SSF: Totally — the presidency is not the revolution, but the down-ballot really can be. Speaking of the state level — much of the anti-LGBT legislation, the so-called "bathroom bills," and the attacks on Planned Parenthood have come out of state legislatures. What are things like in Utah, especially on trans issues? It seems like such a conservative state.

MS: In Utah there is no law against changing your gender on state-issued documentation. You just need a court order. It was pretty easy for me. I had been living as a woman for seven weeks, and all I needed was a letter from my gynecologist that I had received "appropriate treatment." I got a new birth certificate and driver's license all on the same day.

This is really a crucial issue. When you don't have the proper documents, it's harder to get a job. It's harder to get insurance. It's harder to prove who you are. Not being able to get proper identification bars you from public life, and that's why we have such high rates of unemployment and homelessness among LGBT people, trans people. You know, there are so many trans people who just can't get a job even though they might have a college degree. They can't prove they have a college degree because they can't get their school records updated.

SSF: What needs to happen to move forward nationally on this issue?

MS: What we really need is some kind of national law that protects LGBT people from housing and employment discrimination. Currently I think only nineteen states have laws like that. In Utah, which as you know is a very Republican state, we have been able to get some protection on the books, but this needs to happen nationally. Getting my passport updated was actually the most difficult paperwork I had to deal with.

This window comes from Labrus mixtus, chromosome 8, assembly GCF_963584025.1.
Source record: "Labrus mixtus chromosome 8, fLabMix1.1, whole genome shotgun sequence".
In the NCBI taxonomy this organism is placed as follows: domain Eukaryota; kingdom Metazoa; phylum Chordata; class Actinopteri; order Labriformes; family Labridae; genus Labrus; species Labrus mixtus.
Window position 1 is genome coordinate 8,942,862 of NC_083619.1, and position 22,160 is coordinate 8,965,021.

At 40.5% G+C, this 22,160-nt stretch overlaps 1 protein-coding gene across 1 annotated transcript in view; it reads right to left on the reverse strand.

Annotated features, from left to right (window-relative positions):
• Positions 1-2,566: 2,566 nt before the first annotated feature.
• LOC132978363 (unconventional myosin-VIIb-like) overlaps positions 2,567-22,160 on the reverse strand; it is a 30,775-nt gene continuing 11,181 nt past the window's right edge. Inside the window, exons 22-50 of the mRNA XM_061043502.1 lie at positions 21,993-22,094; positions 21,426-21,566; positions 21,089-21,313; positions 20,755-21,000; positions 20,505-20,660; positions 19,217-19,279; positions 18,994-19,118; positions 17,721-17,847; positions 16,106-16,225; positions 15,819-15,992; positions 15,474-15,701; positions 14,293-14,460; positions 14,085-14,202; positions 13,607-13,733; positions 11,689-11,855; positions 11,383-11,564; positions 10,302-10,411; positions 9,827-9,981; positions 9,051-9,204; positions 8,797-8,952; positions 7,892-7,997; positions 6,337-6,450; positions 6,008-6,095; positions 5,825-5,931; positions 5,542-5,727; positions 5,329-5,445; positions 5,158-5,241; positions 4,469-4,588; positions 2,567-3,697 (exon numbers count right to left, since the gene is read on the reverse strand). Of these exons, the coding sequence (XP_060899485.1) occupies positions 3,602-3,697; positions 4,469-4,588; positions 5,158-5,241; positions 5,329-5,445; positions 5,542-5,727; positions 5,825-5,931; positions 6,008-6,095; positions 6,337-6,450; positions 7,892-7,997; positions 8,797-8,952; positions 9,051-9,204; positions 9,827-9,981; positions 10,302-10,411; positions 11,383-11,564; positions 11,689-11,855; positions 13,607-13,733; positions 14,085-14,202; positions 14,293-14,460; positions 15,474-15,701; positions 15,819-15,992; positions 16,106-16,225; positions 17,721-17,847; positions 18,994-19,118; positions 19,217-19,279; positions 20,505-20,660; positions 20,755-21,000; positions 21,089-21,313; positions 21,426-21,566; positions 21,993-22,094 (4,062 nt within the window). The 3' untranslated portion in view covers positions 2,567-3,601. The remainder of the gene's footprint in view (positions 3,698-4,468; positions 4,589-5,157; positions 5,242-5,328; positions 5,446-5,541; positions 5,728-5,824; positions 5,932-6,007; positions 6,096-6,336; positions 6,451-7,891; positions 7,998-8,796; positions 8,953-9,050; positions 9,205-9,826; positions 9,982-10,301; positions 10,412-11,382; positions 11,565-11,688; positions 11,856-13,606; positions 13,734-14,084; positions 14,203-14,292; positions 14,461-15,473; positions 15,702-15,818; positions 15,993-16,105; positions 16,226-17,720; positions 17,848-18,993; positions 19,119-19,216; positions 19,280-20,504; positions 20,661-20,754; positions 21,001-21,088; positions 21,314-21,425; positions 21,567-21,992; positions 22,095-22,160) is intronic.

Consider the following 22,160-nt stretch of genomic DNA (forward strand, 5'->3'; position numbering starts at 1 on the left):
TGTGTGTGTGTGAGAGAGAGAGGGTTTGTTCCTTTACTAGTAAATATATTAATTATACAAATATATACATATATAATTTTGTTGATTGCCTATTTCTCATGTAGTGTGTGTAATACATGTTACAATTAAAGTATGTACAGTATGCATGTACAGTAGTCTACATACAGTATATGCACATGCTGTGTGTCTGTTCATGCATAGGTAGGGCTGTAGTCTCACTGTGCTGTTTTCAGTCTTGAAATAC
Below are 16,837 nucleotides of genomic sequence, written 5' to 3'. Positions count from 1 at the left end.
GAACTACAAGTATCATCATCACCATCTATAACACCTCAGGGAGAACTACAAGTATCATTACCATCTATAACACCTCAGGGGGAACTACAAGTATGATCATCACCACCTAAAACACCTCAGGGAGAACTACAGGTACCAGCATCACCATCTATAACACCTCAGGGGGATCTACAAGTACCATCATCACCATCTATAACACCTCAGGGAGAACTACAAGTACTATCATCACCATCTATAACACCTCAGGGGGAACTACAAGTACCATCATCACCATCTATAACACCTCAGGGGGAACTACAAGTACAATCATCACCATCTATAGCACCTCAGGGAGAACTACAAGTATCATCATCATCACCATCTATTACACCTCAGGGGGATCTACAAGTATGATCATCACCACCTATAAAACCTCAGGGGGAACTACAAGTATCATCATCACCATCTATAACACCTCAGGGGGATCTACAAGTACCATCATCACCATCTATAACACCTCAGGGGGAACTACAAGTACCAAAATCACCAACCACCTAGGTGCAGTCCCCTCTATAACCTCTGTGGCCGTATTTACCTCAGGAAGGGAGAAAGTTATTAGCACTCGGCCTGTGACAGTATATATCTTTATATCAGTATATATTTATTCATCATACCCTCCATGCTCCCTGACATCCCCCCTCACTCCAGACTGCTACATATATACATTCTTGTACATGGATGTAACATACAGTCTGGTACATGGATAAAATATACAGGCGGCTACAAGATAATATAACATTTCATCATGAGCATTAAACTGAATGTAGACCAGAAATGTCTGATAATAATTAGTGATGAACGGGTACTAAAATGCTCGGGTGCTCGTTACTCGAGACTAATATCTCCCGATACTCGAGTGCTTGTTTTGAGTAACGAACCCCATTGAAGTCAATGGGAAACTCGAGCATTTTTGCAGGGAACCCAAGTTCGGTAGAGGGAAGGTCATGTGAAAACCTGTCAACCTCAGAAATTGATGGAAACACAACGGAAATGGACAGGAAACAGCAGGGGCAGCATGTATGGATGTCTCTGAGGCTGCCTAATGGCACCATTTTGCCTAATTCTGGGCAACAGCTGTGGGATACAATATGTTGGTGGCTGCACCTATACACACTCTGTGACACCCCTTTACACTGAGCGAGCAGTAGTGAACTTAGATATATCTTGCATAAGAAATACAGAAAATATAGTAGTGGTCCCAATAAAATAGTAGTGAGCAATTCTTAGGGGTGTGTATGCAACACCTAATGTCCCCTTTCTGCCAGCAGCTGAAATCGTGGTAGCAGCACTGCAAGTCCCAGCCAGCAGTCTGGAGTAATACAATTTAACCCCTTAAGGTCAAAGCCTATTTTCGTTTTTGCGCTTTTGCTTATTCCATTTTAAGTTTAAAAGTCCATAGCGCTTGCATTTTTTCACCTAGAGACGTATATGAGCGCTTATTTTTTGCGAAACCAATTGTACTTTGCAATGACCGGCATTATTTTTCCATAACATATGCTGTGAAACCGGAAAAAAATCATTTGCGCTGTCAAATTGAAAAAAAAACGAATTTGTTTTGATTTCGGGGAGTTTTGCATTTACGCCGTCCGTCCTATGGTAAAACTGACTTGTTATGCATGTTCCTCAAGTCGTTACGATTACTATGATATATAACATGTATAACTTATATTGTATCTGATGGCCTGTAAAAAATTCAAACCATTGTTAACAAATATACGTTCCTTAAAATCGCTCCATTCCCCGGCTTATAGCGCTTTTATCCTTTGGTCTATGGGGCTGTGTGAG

SSF: You are a working-class woman without a college degree — and representing the values of that demographic is a big part of your campaign. Can you talk about that?

MS: I think there are a lot of people who are working-class people who feel that our government isn't doing a lot for them. Their voices aren't being heard.

SSF: Do you see your candidacy as a step forward for diversifying Congress?

MS: Of course — on so many levels. There are very few working-class people in Congress; there are certainly no trans people in Congress; there's not a whole lot of LGBT people in Congress; there is an underrepresentation of women in Congress. I think people want to see a more representative government, which we don't really have right now.

SSF: Tell me what you'd like to accomplish during your first hundred days in office.

MS: We still have to confirm Merrick Garland for the Supreme Court. Fifty-five percent of Utahans want hearings for him, so let's just do the job.

I'd like to fight for a living wage. I'd like to see the minimum wage raised to like $15 and then have it adjusted for inflation thereafter. I'd like to advocate for nondiscrimination acts for LGBT people. Certainly, unemployment and housing I think would be the most critical, but also medical care and just ensuring that LGBT people have full equal rights under the law without exemptions or exceptions, in all areas.

This interview has been condensed and edited.

Sarah Sophie Flicker is creative director for Art Not War, a creative agency that specializes in social-justice and progressive-issue campaigns, founder of the Citizens Band, a political theater group, and co-founder of At Once, a website about the future of motherhood and feminism.